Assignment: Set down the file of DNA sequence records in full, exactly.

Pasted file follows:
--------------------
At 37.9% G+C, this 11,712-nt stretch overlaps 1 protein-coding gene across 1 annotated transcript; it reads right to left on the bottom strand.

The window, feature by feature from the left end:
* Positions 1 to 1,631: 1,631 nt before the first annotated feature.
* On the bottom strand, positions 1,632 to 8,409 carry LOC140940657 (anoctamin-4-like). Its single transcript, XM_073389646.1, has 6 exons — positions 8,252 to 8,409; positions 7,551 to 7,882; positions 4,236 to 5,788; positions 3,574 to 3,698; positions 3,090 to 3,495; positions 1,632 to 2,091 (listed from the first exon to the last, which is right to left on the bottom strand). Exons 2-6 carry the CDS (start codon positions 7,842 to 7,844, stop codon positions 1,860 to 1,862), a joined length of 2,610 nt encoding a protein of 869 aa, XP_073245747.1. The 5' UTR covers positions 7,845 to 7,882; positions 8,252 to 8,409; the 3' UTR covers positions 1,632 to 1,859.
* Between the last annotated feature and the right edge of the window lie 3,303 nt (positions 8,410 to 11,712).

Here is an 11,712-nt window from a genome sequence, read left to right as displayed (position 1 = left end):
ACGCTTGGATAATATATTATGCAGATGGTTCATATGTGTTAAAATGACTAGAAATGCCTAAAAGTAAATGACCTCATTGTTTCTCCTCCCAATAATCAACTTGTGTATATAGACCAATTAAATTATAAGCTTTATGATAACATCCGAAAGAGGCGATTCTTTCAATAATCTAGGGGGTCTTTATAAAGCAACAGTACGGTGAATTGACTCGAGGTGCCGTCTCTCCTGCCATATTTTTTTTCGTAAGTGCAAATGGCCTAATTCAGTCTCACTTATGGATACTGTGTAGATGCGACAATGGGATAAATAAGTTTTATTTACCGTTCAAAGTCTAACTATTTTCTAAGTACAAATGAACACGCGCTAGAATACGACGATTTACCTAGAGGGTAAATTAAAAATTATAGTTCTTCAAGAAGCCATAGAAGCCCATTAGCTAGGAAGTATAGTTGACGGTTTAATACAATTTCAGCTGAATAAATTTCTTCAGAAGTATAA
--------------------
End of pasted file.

At 37.9% G+C, this 11,712-nt stretch overlaps 1 protein-coding gene across 1 annotated transcript; it reads right to left on the bottom strand.

The window, feature by feature from the left end:
* Positions 1 to 1,631: 1,631 nt before the first annotated feature.
* On the bottom strand, positions 1,632 to 8,409 carry LOC140940657 (anoctamin-4-like). Its single transcript, XM_073389646.1, has 6 exons — positions 8,252 to 8,409; positions 7,551 to 7,882; positions 4,236 to 5,788; positions 3,574 to 3,698; positions 3,090 to 3,495; positions 1,632 to 2,091 (listed from the first exon to the last, which is right to left on the bottom strand). Exons 2-6 carry the CDS (start codon positions 7,842 to 7,844, stop codon positions 1,860 to 1,862), a joined length of 2,610 nt encoding a protein of 869 aa, XP_073245747.1. The 5' UTR covers positions 7,845 to 7,882; positions 8,252 to 8,409; the 3' UTR covers positions 1,632 to 1,859.
* Between the last annotated feature and the right edge of the window lie 3,303 nt (positions 8,410 to 11,712).

Here is an 11,712-nt window from a genome sequence, read left to right as displayed (position 1 = left end):
ACGCTTGGATAATATATTATGCAGATGGTTCATATGTGTTAAAATGACTAGAAATGCCTAAAAGTAAATGACCTCATTGTTTCTCCTCCCAATAATCAACTTGTGTATATAGACCAATTAAATTATAAGCTTTATGATAACATCCGAAAGAGGCGATTCTTTCAATAATCTAGGGGGTCTTTATAAAGCAACAGTACGGTGAATTGACTCGAGGTGCCGTCTCTCCTGCCATATTTTTTTTCGTAAGTGCAAATGGCCTAATTCAGTCTCACTTATGGATACTGTGTAGATGCGACAATGGGATAAATAAGTTTTATTTACCGTTCAAAGTCTAACTATTTTCTAAGTACAAATGAACACGCGCTAGAATACGACGATTTACCTAGAGGGTAAATTAAAAATTATAGTTCTTCAAGAAGCCATAGAAGCCCATTAGCTAGGAAGTATAGTTGACGGTTTAATACAATTTCAGCTGAATAAATTTCTTCAGAAGTATAA